As one example, in the US, in 1940 when Social Security benefit payments started, there were 42 workers per retiree. Today the ratio is 3 workers for each retiree. By 2050 it will be 2 to 1. Clearly the burden on workers is a rapidly increasing one, and without changes to the arrangements, this method of financing is unsustainable.
As another example, in Japan the prime minister recently said that the country was “on the brink of not being able to maintain social functions” because of its falling birth rate. He added that the issue must be solved “now or never,” and that it “simply cannot wait any longer.”
There are fundamentally three ways to change the financing. One is to increase the retirement age (the age of “entitlement”) so that the ratio of workers to retirees goes up again (at least temporarily), even with a falling birth rate. Another is to cut the size of the retirement benefit (directly or indirectly – the latter by taxing it more heavily). The third is to increase the contribution (worker tax) rate, either by raising it as a percentage of pay or by raising the ceiling on which the tax (contribution) is levied. Or, of course, any combination of these approaches.
In Sweden, for example, the “target” retirement age will, from 2026, be linked to increasing life expectancy, so that the projected number of years of benefit payments per individual will no longer increase relative to the working years.
In France proposed changes to their PAYG pension system have incurred huge ongoing protests. Their statutory minimum retirement age used to be 60 until 2010, when it was raised (after much protesting) to 62, which is still among the earliest in the western world. The current proposal to raise it gradually to 64 (still among the earliest) is what is being massively demonstrated against. Clearly, once a group of citizens (in particular, a whole generation of taxpayers) is given an “entitlement,” it is extremely difficult to cut back on it.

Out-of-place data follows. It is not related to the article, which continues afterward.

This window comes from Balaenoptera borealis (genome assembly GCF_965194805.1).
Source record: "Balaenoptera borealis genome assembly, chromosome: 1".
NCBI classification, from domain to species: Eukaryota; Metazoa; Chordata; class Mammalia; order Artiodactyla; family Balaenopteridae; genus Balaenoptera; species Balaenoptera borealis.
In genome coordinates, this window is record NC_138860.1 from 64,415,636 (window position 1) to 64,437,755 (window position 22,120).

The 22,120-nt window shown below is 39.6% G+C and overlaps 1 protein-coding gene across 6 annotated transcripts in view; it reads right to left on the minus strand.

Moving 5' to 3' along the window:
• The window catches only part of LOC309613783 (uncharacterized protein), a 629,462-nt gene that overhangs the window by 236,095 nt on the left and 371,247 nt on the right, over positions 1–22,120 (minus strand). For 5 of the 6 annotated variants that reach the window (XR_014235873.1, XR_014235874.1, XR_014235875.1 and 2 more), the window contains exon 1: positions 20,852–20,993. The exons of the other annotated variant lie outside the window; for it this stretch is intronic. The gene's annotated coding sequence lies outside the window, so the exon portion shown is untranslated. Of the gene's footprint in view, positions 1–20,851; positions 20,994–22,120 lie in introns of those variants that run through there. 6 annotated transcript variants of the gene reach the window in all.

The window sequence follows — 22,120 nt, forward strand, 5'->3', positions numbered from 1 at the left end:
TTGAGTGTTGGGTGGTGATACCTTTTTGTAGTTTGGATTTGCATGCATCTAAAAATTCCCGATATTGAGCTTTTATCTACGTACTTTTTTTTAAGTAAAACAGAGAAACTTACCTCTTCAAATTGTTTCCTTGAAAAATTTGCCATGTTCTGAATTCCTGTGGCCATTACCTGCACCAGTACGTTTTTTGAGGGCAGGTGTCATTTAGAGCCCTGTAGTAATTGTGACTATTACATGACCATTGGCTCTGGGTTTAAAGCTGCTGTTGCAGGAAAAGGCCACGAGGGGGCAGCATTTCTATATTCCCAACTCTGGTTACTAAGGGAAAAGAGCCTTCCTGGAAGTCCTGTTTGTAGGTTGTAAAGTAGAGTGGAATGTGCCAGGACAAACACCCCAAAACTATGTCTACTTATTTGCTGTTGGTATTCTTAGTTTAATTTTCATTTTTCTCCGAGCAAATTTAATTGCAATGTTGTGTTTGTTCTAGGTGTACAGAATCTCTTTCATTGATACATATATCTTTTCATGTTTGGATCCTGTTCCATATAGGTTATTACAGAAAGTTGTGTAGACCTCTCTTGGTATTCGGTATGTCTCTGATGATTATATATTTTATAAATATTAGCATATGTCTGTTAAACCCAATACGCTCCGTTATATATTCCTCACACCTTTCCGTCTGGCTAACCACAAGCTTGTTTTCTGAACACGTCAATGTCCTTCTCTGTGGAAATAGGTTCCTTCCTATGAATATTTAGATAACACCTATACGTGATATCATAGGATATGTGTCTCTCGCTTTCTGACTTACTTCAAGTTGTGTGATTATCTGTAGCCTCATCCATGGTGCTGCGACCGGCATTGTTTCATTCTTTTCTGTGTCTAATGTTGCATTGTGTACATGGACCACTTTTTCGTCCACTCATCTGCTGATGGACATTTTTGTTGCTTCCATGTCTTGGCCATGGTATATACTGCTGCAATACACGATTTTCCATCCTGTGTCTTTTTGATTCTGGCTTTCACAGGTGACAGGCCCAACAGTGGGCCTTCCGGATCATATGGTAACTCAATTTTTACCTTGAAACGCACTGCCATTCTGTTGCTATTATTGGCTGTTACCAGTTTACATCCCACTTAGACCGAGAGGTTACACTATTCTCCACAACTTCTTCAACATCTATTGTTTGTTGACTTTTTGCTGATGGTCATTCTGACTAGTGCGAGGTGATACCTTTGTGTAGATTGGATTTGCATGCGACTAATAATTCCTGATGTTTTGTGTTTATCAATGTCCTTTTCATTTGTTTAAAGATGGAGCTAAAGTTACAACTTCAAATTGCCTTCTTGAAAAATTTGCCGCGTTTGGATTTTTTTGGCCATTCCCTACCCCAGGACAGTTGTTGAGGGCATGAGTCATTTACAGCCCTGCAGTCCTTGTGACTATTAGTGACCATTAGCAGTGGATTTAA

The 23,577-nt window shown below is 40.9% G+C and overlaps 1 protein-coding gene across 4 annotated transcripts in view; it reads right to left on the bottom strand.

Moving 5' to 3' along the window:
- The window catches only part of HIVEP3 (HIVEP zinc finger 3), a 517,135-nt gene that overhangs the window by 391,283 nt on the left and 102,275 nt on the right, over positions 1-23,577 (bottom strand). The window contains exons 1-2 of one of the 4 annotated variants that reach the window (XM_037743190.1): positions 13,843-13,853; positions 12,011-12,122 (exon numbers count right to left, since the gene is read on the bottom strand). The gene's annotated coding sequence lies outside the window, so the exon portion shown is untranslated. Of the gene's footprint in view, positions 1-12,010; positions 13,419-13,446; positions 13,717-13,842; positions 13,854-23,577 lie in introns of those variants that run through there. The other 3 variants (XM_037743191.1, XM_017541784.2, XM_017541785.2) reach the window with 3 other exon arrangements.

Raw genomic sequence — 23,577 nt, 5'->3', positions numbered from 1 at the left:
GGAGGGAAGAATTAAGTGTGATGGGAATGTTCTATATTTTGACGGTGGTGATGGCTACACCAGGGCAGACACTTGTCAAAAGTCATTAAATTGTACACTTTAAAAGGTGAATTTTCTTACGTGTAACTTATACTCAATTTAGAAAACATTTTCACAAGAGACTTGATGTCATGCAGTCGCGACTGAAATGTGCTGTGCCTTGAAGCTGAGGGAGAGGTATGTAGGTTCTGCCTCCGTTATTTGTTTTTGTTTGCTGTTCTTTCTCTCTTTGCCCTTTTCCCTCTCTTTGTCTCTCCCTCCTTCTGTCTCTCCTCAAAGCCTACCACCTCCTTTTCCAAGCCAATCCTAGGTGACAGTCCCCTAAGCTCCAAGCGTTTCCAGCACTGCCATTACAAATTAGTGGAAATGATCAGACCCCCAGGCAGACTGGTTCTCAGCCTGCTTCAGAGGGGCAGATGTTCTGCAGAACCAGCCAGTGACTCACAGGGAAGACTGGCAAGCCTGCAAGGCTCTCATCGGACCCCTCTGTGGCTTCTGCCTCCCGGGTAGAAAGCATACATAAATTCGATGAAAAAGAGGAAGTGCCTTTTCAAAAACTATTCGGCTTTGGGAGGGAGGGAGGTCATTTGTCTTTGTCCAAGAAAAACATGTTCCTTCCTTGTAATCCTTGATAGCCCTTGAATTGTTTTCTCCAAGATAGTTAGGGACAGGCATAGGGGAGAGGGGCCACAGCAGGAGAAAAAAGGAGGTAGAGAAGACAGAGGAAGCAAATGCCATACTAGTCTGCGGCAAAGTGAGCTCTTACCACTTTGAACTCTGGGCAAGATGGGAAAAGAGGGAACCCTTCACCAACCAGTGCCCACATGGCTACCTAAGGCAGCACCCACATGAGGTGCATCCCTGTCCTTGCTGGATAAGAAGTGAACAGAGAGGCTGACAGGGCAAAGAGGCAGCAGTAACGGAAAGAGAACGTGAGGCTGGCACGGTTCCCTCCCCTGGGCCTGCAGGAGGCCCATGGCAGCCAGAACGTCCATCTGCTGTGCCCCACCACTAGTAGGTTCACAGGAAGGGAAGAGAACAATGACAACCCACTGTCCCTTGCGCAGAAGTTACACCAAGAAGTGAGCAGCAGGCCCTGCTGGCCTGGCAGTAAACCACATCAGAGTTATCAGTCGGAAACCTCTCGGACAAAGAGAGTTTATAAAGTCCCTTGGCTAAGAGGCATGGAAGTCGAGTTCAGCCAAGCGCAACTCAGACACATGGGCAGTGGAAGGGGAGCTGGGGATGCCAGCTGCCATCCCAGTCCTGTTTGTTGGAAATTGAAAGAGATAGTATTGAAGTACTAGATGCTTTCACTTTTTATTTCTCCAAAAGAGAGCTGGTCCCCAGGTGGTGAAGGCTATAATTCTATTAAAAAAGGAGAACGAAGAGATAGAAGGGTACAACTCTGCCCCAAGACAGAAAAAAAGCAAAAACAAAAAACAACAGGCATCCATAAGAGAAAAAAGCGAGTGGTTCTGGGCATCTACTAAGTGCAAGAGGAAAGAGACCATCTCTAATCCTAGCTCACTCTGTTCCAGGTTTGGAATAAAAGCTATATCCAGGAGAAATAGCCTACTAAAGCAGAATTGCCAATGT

Actually, an academic told me that there’s a reason why French workers of all ages, even the young ones, are so very much against raising the retirement age. They see that the benefits from French GDP accrue largely to the already wealthy: the upper class, as they see it. In their view, the one thing they themselves have ever gained is the reduction in the retirement age, from 65 to 60, by President Mitterrand (a socialist) in 1960, and they’re willing to fight to retain this one benefit. Demographics don’t come into it; to them it’s a matter of social justice.
Anyway, that takes me back to my fundamental point: that the surest way to give yourself the wonderful benefit of being able to create your own paycheck to enable you to enjoy retirement is to start saving for it.
Saving gives you control over the ability to generate your own paycheck to replace your work paycheck – in other words, the ability to retire and enjoy its benefits.
I have written about retirement planning before and some of that material also relates to topics or issues that are being discussed here. Where relevant I draw on material from three sources: The Retirement Plan Solution (co-authored with Bob Collie and Matt Smith, published by John Wiley & Sons, Inc., 2009), my foreword to Someday Rich (by Timothy Noonan and Matt Smith, also published by Wiley, 2012), and my occasional column The Art of Investment in the FT Money supplement of The Financial Times, published in the UK. I am grateful to the other authors and to The Financial Times for permission to use the material here.